The Retina Revolution: Signaling Pathway Therapies, Genetic Therapies, Mitochondrial Therapies, Artificial Intelligence

Edward H. Wood; Edward Korot; Philip P. Storey; Stephanie Muscat; George A. Williams; Kimberly A. Drenser

Disclosures

Curr Opin Ophthalmol. 2020;31(3):207-214. 

In This Article

Signaling-pathway Therapies

The transformation of our basic science understanding of ocular neovascularization to the advent of antivascular endothelial growth factor (VEGF) therapies represents an important milestone in translational medicine. As early as the 1950s, it was postulated that retinal neovascularization was directly related to 'relative retinal anoxia' leading to 'an unknown factor x that develops in the tissue and stimulates new vessel formation'.[1] However, our understanding of retinal disease would depend on progress in oncology research. In the 1970s, it was proposed that tumor growth and progression depends on the ability of a tumor to recruit and support the formation of new blood vessels, which led researchers to pursue a tumor-derived angiogenic factor.[2] In 1989, two Science publications reported groundbreaking advancements in our understanding of angiogenesis. One study reported an endothelial mitogen from pituitary follicular cells, which was named VEGF,[3] whereas another study described a tumor-derived factor purified by its ability to induce vascular permeability, termed vascular permeability factor (VPF).[4] Later research with gene sequencing revealed VEGF and VPF were the same molecules and fundamentally important in angiogenesis. In 1994, researchers identified VEGF as a likely cause of ocular neovascularization.[5]

The first treatment targeting VEGF was bevacizumab (Avastin), a humanized antibody designed to block all VEGF isoforms. In 1997, Genentech (South San Francisco, USA) began trials of bevacizumab for colon cancer, which proved to increase survival time when combined with other chemotherapeutic drugs.[6] In 2004, the US Food and Drug Administration (FDA) approved bevacizumab for the treatment of colon cancer. Although anti-VEGF therapies were being developed in oncology, VEGF was found to play a central role in age-related macular degeneration (AMD), leading to the development of pegaptanib (Macugen), an RNA aptamer that neutralizes the VEGF isomer 165. Pegaptanib was shown to decrease vision loss in AMD leading to FDA approval in 2004, making it the first therapeutic agent approved for ocular neovascularization.[7]

Soon after bevacizumab was approved for cancer treatment, systemic intravenous bevacizumab was used in an off-label fashion for the treatment of AMD and was found to significantly improve visual acuity.[8] Ophthalmologists then began using intravitreal bevacizumab injections for AMD, which was found to decrease retinal fluid and improve vision in patients with AMD.[9] As bevacizumab is a relatively large molecule, it was initially expected that the drug would not diffuse through the retina sufficiently to reach the choroid, leading Genentech to develop a truncated, recombinant monoclonal antibody Fab, known as ranibizumab (Lucentis).[10] Ranibizumab was subsequently found to improve visual outcomes for all forms of choroidal neovascularization secondary to AMD in two pivotal trials leading to FDA approval in 2004.[11] In addition to off-label bevacizumab, there are multiple FDA-approved intravitreal anti-VEGF agents including ranibizumab (Lucentis, Genentech), aflibercept (Eylea, Regeneron), and brolocizumab (Beovu, Novartis), and intravitreal injection of anti-VEGF agents is the most commonly performed procedure in ophthalmology and possibly all of medicine.[12]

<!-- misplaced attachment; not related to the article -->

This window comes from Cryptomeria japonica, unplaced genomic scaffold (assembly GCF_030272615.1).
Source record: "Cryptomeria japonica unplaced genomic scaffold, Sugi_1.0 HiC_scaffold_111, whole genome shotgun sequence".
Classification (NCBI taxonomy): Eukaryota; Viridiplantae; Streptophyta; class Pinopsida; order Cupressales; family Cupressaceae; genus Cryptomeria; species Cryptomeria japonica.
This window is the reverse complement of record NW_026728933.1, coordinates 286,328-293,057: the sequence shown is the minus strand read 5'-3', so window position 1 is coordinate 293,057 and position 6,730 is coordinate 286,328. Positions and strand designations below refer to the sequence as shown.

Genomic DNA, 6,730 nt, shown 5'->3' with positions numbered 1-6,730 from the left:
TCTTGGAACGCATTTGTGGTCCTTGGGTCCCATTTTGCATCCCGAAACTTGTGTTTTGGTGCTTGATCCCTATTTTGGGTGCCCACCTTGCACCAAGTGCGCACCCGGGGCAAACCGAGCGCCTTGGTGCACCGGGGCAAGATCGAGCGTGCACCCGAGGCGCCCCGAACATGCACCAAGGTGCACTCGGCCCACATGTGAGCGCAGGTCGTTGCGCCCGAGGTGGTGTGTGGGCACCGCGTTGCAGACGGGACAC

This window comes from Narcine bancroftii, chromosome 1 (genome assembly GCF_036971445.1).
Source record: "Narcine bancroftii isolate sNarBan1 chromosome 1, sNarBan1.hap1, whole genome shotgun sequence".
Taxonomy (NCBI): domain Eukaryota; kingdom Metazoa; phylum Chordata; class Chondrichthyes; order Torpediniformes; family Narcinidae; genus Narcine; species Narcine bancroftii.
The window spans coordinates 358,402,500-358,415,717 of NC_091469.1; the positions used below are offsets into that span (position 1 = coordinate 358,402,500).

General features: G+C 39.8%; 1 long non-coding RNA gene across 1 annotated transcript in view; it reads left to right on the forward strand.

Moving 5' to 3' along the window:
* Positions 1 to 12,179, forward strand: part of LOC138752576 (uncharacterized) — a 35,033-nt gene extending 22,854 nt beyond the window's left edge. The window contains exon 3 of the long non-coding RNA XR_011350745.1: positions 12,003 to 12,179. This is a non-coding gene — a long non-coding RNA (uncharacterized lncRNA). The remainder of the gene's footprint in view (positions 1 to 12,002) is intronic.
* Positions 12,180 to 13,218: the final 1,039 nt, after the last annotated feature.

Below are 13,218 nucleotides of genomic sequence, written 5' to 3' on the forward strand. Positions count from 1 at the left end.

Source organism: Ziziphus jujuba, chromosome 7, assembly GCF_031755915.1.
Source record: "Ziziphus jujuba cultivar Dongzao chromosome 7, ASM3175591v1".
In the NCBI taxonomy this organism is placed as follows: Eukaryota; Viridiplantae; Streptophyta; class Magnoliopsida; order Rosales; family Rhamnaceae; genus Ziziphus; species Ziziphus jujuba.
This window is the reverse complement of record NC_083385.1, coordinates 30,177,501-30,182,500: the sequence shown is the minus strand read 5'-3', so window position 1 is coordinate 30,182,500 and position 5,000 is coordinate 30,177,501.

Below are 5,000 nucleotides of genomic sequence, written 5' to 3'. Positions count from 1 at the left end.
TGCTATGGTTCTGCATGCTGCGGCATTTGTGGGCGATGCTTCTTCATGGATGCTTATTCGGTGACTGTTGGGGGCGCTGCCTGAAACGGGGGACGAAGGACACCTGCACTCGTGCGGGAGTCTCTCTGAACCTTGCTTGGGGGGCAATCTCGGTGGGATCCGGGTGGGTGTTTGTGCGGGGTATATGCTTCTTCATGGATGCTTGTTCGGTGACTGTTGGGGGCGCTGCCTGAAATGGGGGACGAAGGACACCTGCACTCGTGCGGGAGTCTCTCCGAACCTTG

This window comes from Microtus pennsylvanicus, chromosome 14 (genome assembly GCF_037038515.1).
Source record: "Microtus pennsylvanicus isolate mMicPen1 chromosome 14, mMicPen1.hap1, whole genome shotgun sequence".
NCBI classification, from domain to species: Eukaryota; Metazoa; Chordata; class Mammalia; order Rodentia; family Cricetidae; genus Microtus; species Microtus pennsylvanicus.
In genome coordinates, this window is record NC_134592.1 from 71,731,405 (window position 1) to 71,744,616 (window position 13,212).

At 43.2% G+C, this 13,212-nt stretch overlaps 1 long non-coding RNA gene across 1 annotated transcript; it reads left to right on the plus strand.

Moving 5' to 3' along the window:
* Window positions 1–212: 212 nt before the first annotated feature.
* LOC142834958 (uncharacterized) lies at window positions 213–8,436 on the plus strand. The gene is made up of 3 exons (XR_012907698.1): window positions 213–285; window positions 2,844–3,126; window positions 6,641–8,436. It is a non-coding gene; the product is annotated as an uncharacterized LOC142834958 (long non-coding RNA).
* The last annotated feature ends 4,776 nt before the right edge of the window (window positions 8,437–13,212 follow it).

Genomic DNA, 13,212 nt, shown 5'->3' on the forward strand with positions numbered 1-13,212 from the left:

The Wnt signaling pathway is also highly relevant to the field of retina.[13,14] Wnt signaling guides tissue fetal tissue differentiation, contributes to angiogenesis, helps maintain the blood-brain and blood–retinal barrier, and promotes tissue regeneration.[15] There are two Wnt pathways: the canonical/B-Catenin pathway and the noncanonical pathway. Norrin is a strong activator of the canonical Wnt pathway encoded by the Norrie Disease Protein gene on the X-chromosome. Norrin binding to the Frizzled 4-cell surface receptor (FZD4) along with low-density lipoprotein receptor-related protein-5 (LRP5) and tetraspanin family member-12 (TSPAN12) leads to the accumulation of B-catenin, a transcription factor that guides the expression of genes promoting vascular and neural health.[16]

Mutations in components of the Wnt signaling pathway may result in a myriad of neurovascular diseases including Norrie disease, familial exudative vitreoretinopathy, retinopathy of prematurity, and Coats disease.[17] In addition, acquired retinal vascular diseases result in tissue ischemia, vascular leakage, tissue edema, and pathologic neovascularization[18,19] that may be improved with Norrin.[16] Norrin may also promote the repair and maintenance of retinal neural elements.[20–23] As fundamental Wnt actuators (including Norrin, FZD4, LRP5, TSPAN12) remain expressed in the adult retina,[24] activation of the Wnt pathway with exogenous Norrin protein represents a potential therapeutic avenue to treat both inherited and acquired retinal disease.

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